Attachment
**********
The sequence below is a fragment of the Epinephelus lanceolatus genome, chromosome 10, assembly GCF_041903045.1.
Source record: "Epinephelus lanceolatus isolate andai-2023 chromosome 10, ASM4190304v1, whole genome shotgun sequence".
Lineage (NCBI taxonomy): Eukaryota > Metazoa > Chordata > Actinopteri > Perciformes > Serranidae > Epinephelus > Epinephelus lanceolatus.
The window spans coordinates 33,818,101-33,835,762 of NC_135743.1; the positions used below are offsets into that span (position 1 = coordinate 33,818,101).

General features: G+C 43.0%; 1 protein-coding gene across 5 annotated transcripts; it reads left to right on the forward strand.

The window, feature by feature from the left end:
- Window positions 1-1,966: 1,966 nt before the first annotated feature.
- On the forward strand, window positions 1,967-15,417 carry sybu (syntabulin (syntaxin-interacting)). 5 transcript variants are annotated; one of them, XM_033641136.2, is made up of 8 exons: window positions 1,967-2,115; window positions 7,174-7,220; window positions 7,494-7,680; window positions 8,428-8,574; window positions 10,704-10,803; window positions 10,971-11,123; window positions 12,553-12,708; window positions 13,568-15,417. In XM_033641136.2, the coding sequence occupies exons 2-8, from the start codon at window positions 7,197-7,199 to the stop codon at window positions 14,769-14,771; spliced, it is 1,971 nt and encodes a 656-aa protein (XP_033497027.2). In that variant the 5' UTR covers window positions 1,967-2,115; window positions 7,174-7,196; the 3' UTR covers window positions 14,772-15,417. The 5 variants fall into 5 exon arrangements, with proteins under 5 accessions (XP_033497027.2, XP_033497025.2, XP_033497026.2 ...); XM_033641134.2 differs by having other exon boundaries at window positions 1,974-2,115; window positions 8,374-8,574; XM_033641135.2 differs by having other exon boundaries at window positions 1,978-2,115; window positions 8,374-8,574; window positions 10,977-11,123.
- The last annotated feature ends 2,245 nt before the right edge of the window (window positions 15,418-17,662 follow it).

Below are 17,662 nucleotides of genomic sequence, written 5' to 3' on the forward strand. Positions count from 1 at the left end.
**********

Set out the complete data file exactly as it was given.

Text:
The sequence below is a fragment of the Epinephelus lanceolatus genome, chromosome 10, assembly GCF_041903045.1.
Source record: "Epinephelus lanceolatus isolate andai-2023 chromosome 10, ASM4190304v1, whole genome shotgun sequence".
Lineage (NCBI taxonomy): Eukaryota > Metazoa > Chordata > Actinopteri > Perciformes > Serranidae > Epinephelus > Epinephelus lanceolatus.
The window spans coordinates 33,818,101-33,835,762 of NC_135743.1; the positions used below are offsets into that span (position 1 = coordinate 33,818,101).

General features: G+C 43.0%; 1 protein-coding gene across 5 annotated transcripts; it reads left to right on the forward strand.

The window, feature by feature from the left end:
- Window positions 1-1,966: 1,966 nt before the first annotated feature.
- On the forward strand, window positions 1,967-15,417 carry sybu (syntabulin (syntaxin-interacting)). 5 transcript variants are annotated; one of them, XM_033641136.2, is made up of 8 exons: window positions 1,967-2,115; window positions 7,174-7,220; window positions 7,494-7,680; window positions 8,428-8,574; window positions 10,704-10,803; window positions 10,971-11,123; window positions 12,553-12,708; window positions 13,568-15,417. In XM_033641136.2, the coding sequence occupies exons 2-8, from the start codon at window positions 7,197-7,199 to the stop codon at window positions 14,769-14,771; spliced, it is 1,971 nt and encodes a 656-aa protein (XP_033497027.2). In that variant the 5' UTR covers window positions 1,967-2,115; window positions 7,174-7,196; the 3' UTR covers window positions 14,772-15,417. The 5 variants fall into 5 exon arrangements, with proteins under 5 accessions (XP_033497027.2, XP_033497025.2, XP_033497026.2 ...); XM_033641134.2 differs by having other exon boundaries at window positions 1,974-2,115; window positions 8,374-8,574; XM_033641135.2 differs by having other exon boundaries at window positions 1,978-2,115; window positions 8,374-8,574; window positions 10,977-11,123.
- The last annotated feature ends 2,245 nt before the right edge of the window (window positions 15,418-17,662 follow it).

Below are 17,662 nucleotides of genomic sequence, written 5' to 3' on the forward strand. Positions count from 1 at the left end.